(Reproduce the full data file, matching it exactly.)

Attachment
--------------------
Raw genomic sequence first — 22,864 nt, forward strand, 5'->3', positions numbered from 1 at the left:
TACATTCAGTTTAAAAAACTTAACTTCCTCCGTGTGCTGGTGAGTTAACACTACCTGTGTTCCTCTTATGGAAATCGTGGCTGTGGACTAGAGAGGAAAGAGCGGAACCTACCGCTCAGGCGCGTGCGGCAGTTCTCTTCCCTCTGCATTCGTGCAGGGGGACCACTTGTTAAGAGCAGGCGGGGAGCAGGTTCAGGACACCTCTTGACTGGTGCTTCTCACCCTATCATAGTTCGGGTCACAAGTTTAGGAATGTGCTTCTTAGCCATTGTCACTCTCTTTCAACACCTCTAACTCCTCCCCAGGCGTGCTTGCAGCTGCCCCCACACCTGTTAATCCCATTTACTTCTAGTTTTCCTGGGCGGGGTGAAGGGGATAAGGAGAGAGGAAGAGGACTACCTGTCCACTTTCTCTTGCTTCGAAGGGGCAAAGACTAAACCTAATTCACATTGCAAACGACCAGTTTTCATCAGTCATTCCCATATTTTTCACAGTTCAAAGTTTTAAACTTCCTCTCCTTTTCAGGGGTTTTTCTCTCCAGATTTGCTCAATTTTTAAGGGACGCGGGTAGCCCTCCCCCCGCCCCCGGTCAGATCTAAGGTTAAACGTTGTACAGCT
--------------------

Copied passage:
Raw genomic sequence first — 22,864 nt, forward strand, 5'->3', positions numbered from 1 at the left:
TACATTCAGTTTAAAAAACTTAACTTCCTCCGTGTGCTGGTGAGTTAACACTACCTGTGTTCCTCTTATGGAAATCGTGGCTGTGGACTAGAGAGGAAAGAGCGGAACCTACCGCTCAGGCGCGTGCGGCAGTTCTCTTCCCTCTGCATTCGTGCAGGGGGACCACTTGTTAAGAGCAGGCGGGGAGCAGGTTCAGGACACCTCTTGACTGGTGCTTCTCACCCTATCATAGTTCGGGTCACAAGTTTAGGAATGTGCTTCTTAGCCATTGTCACTCTCTTTCAACACCTCTAACTCCTCCCCAGGCGTGCTTGCAGCTGCCCCCACACCTGTTAATCCCATTTACTTCTAGTTTTCCTGGGCGGGGTGAAGGGGATAAGGAGAGAGGAAGAGGACTACCTGTCCACTTTCTCTTGCTTCGAAGGGGCAAAGACTAAACCTAATTCACATTGCAAACGACCAGTTTTCATCAGTCATTCCCATATTTTTCACAGTTCAAAGTTTTAAACTTCCTCTCCTTTTCAGGGGTTTTTCTCTCCAGATTTGCTCAATTTTTAAGGGACGCGGGTAGCCCTCCCCCCGCCCCCGGTCAGATCTAAGGTTAAACGTTGTACAGCT